Climate change to pose risks to financial systems: MAS

Financial systems will be vital in enabling economies to make a successful transition to a more sustainable trajectory.
Financial systems will be vital in enabling economies to make a successful transition to a more sustainable trajectory.ST PHOTO: KUA CHEE SIONG

SINGAPORE - The Covid-19 pandemic, which has reduced the earnings of many companies and the incomes of numerous households, dominates daily news.

Yet there is another long-term event that continues to present significant risk to financial systems and their customers, and that is climate change, said the Monetary Authority of Singapore (MAS) in its annual Financial Stability Review that was released last Tuesday (Dec 1).

To address this, regulators and financial institutions need to assess how climate change will impact them, the authority added, noting that there is growing recognition of the risk to such attached to sustainability-related issues.

"Climate change has become the defining challenge facing both present and future generations. From shifting weather patterns to rising sea levels, the risks posed by climate change are both multi-faceted and pervasive in their manifestation," it said.

"The financial system plays a key role in catalysing this global response. Financial markets are pivotal in the allocation of capital and resources throughout the wider economy."

It added that the financial system will be vital in enabling economies to make a successful transition to a more sustainable trajectory.

"At the same time, financial institutions are exposed to climate risks because they provide financing and insurance services to entities which could be significantly impacted," it added.

Climate change leading to environmental crises can pose physical risk to companies. People and firms can face costs and losses when exposed to such disasters, MAS said.

These crises can range from flash floods to longer-term changes in climate patterns, such as the gradual melting of polar ice sheets and desertification, where once-fertile areas become arid and in danger of losing water, vegetation and wildlife.

But climate issues can also have wider macro-economic effects, MAS said.

For instance, a country whose key infrastructure is destroyed by the crisis can also see its stocks being impacted and productivity hindered, if workers are impeded from performing their tasks.

In addition, climate change poses transition risk to companies, according to the authority.

This refers to how the switch to a low-emissions economy can create economic uncertainty and incur financial costs for firms as they try to adjust to new policies, investor preferences and social norms.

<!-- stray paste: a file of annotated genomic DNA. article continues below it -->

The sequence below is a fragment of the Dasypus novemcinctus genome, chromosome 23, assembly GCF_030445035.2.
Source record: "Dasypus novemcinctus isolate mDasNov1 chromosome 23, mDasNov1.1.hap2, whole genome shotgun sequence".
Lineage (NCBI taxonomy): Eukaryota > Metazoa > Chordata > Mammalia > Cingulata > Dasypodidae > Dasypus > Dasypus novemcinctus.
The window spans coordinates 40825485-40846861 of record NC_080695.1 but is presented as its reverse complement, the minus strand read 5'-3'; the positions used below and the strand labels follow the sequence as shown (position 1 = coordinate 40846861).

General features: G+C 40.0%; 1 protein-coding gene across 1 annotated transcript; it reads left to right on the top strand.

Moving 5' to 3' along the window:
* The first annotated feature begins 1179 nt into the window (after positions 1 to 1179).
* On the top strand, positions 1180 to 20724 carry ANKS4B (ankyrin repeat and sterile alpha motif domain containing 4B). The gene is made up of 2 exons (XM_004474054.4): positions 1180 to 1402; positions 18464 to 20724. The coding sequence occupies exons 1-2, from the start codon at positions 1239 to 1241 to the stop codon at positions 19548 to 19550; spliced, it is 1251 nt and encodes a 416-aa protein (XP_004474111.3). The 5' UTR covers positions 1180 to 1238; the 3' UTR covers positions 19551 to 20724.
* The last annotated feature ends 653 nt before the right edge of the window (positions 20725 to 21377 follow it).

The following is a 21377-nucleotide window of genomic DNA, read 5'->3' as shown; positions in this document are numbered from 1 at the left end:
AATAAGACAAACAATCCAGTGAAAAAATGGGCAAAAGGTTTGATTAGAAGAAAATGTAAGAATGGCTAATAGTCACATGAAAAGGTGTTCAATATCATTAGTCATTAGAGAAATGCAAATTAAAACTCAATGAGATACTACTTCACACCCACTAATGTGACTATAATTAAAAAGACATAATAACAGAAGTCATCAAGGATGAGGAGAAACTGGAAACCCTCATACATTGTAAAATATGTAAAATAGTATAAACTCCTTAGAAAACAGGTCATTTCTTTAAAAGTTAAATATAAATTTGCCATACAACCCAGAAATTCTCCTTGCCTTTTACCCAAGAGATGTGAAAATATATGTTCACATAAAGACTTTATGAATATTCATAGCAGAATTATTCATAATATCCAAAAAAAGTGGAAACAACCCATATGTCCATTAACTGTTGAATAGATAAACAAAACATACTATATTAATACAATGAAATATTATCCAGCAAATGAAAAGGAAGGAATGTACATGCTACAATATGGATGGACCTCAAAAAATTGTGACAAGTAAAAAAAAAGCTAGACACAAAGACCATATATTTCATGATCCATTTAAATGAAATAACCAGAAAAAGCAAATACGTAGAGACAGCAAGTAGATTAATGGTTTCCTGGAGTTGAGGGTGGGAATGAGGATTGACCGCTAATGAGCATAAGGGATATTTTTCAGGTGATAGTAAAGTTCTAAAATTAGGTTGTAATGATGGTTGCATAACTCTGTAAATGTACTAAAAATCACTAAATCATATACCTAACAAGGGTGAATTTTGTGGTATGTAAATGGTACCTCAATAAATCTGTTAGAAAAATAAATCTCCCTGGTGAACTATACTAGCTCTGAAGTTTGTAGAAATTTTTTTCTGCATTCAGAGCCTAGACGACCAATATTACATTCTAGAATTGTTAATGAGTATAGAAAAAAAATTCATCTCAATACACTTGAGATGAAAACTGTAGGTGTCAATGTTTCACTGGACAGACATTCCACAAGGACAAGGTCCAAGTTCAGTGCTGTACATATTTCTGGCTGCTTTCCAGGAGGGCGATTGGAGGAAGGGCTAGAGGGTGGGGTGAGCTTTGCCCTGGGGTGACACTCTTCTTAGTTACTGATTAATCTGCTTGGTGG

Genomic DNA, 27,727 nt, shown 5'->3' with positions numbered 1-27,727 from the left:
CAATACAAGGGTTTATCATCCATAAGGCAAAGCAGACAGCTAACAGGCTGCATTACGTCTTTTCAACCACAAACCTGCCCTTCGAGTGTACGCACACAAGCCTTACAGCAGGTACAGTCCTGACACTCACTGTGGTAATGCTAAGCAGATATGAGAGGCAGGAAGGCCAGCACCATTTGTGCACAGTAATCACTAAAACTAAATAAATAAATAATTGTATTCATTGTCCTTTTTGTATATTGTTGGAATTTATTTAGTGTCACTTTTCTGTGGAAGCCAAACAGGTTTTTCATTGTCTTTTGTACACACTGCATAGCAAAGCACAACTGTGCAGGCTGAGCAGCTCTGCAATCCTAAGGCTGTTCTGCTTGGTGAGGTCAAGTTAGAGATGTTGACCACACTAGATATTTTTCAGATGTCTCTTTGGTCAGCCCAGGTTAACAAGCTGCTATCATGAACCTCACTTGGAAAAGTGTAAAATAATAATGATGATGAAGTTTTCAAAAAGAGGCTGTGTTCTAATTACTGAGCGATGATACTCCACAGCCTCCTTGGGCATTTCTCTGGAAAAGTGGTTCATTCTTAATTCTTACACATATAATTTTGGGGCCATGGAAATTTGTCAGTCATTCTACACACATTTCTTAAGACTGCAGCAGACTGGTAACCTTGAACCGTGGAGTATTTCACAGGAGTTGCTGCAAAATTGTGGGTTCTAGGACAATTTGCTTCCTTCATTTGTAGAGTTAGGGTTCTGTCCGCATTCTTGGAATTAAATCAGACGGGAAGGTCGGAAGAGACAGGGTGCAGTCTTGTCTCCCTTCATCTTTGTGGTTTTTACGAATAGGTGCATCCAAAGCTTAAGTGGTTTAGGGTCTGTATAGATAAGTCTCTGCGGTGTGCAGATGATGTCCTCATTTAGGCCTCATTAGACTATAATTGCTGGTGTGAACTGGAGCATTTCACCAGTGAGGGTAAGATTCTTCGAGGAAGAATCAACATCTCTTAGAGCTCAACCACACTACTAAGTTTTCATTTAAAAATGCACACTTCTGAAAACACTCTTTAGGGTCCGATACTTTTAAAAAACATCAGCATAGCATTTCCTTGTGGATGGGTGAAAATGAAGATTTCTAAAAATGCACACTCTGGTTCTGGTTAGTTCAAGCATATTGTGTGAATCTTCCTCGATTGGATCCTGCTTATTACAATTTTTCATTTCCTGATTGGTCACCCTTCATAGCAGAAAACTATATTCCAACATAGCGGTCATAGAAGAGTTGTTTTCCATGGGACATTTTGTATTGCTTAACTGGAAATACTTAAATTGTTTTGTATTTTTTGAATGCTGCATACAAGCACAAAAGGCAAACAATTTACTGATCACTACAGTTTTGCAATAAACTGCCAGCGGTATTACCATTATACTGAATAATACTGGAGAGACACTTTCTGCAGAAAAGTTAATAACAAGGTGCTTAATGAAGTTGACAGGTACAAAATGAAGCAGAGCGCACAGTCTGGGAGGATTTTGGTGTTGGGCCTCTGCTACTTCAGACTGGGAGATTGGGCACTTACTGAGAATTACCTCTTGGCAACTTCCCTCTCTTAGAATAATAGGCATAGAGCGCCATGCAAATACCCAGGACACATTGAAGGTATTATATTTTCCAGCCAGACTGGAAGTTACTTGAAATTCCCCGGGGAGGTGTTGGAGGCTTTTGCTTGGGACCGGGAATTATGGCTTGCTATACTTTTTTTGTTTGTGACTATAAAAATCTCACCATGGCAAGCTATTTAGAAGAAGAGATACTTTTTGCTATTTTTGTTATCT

Firms that have a greater dependence on carbon-intensive assets can be more badly hit, MAS said.

"Conversely, firms with more environmentally-friendly processes might stand to benefit."

These climate-related risks can have implications on financial systems, it noted.

For instance, a borrower will be less able to repay debt if he is affected by climate crises. Devaluation of a borrower's assets can also lead to higher credit risk for banks.

Market prices can also take a hit, the report said, especially for those firms related to carbon-intensive industries and commodities.

New green technology can eventually render some businesses obsolete, with shifts in consumer preferences, it noted.

Investors have to keep a keen eye on these changes as well, as greener industries might see increases in market value.

"These changes in financial valuations pose market risk to investors, depending on their trading and investment positions," MAS said.

Insurers are also not spared, as they could face large underwriting losses if there are sustained or cumulative claims related to climate disasters.

MAS noted that it has already started to incorporate climate risk scenarios as part of an annual industry-wide stress test.

In the 2018 test, insurers were subjected to a scenario featuring extreme flooding and had to consider the impact of higher claims on their balance sheets.

Within the next two years, MAS will also incorporate a broader range of climate risks in thematic scenarios as part of the test, it said.

"Many of these risks are complex, and assessing them will require the necessary data, expertise, and models. It is thus imperative for the financial industry to build up these resources in a timely manner, in order to better assess, manage and mitigate them."